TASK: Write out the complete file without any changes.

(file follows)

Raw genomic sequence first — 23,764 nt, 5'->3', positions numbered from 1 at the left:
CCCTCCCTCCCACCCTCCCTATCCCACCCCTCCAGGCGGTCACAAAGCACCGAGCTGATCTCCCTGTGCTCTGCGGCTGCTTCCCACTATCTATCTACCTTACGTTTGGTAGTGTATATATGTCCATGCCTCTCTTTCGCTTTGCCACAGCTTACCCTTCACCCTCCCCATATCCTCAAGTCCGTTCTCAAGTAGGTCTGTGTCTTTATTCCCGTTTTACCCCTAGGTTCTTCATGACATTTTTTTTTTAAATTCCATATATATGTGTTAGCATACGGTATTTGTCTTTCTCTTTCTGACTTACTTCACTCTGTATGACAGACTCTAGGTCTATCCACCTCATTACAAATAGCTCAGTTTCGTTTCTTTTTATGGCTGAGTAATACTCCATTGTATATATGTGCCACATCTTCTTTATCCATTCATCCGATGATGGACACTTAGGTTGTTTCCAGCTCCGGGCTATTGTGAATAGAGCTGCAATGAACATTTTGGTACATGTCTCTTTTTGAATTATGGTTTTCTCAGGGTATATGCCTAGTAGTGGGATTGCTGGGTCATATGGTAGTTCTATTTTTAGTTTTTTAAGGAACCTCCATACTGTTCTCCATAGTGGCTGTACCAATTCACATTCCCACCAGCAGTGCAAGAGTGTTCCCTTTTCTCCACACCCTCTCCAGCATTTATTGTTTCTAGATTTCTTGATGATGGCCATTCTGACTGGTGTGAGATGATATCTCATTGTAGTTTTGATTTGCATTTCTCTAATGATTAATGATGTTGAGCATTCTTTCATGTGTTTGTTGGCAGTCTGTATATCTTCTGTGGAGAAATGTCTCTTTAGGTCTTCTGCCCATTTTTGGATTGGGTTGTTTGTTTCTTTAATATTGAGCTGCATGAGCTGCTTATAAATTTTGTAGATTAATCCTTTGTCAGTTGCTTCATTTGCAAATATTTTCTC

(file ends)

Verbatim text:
Raw genomic sequence first — 23,764 nt, 5'->3', positions numbered from 1 at the left:
CCCTCCCTCCCACCCTCCCTATCCCACCCCTCCAGGCGGTCACAAAGCACCGAGCTGATCTCCCTGTGCTCTGCGGCTGCTTCCCACTATCTATCTACCTTACGTTTGGTAGTGTATATATGTCCATGCCTCTCTTTCGCTTTGCCACAGCTTACCCTTCACCCTCCCCATATCCTCAAGTCCGTTCTCAAGTAGGTCTGTGTCTTTATTCCCGTTTTACCCCTAGGTTCTTCATGACATTTTTTTTTTAAATTCCATATATATGTGTTAGCATACGGTATTTGTCTTTCTCTTTCTGACTTACTTCACTCTGTATGACAGACTCTAGGTCTATCCACCTCATTACAAATAGCTCAGTTTCGTTTCTTTTTATGGCTGAGTAATACTCCATTGTATATATGTGCCACATCTTCTTTATCCATTCATCCGATGATGGACACTTAGGTTGTTTCCAGCTCCGGGCTATTGTGAATAGAGCTGCAATGAACATTTTGGTACATGTCTCTTTTTGAATTATGGTTTTCTCAGGGTATATGCCTAGTAGTGGGATTGCTGGGTCATATGGTAGTTCTATTTTTAGTTTTTTAAGGAACCTCCATACTGTTCTCCATAGTGGCTGTACCAATTCACATTCCCACCAGCAGTGCAAGAGTGTTCCCTTTTCTCCACACCCTCTCCAGCATTTATTGTTTCTAGATTTCTTGATGATGGCCATTCTGACTGGTGTGAGATGATATCTCATTGTAGTTTTGATTTGCATTTCTCTAATGATTAATGATGTTGAGCATTCTTTCATGTGTTTGTTGGCAGTCTGTATATCTTCTGTGGAGAAATGTCTCTTTAGGTCTTCTGCCCATTTTTGGATTGGGTTGTTTGTTTCTTTAATATTGAGCTGCATGAGCTGCTTATAAATTTTGTAGATTAATCCTTTGTCAGTTGCTTCATTTGCAAATATTTTCTC